In the Whyte notation for the classification of steam locomotive wheel arrangement, a 0-4-4-0 is a locomotive with no leading truck, two sets of four driving wheels, and no trailing truck. Examples of this type were constructed as Shay, Heisler, Climax, Mallet, Meyer and Double Fairlie locomotives. A similar configuration was used on some Garratts, but it is referred to as 0-4-0+0-4-0.
Other equivalent classifications are:
- UIC classification: BB (also known as German classification and Italian classification)
- French classification: 020+020
- Turkish classification: 22+22
- Swiss classification: 2/2+2/2
The UIC classification is refined to B'B for a Mallet locomotive or B'B' for a Meyer locomotive.
The first Fairlie 0-4-4-0 was built for the Neath and Brecon Railway in 1866, but the design came to prominence in 1869 with Little Wonder for the Festiniog Railway in North Wales followed by five others. One locomotive was supplied to the Denver and Rio Grande Railroad in 1872. The type was also used in Mexico, New Zealand and Russia on Transcaucasian Railway.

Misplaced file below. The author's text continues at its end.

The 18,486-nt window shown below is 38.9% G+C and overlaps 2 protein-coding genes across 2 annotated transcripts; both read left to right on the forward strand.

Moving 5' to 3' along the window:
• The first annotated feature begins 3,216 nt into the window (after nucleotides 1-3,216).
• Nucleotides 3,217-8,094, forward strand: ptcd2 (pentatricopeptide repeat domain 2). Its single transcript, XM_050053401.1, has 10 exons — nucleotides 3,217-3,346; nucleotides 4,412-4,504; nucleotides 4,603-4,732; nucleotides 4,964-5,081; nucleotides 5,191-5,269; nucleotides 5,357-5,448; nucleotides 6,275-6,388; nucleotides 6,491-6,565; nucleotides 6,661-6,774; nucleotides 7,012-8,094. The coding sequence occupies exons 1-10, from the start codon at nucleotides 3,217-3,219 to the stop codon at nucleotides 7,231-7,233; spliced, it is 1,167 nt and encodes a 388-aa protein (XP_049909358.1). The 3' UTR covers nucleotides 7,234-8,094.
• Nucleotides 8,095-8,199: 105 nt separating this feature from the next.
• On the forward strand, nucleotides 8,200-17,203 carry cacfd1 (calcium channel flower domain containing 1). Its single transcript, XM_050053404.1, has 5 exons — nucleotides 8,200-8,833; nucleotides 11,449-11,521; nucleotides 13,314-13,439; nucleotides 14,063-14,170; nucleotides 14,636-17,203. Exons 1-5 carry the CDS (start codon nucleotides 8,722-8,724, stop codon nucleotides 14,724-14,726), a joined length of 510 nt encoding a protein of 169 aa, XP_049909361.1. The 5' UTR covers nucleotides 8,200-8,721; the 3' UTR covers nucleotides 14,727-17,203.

There are three examples of surviving Fairlie 0-4-4-0 locomotives on the Ffestiniog Railway the last of which was built in 1992. "Josephine", a Vulcan Foundry-built Double Fairlie (built in 1872 for the Dunedin and Port Chalmers Railway Company) survives as a static exhibit in Dunedin, New Zealand.
Eritrean Railways used many 0-4-4-0Ts. The last was built in their own shops in 1963, making it the last Mallet built in the world.
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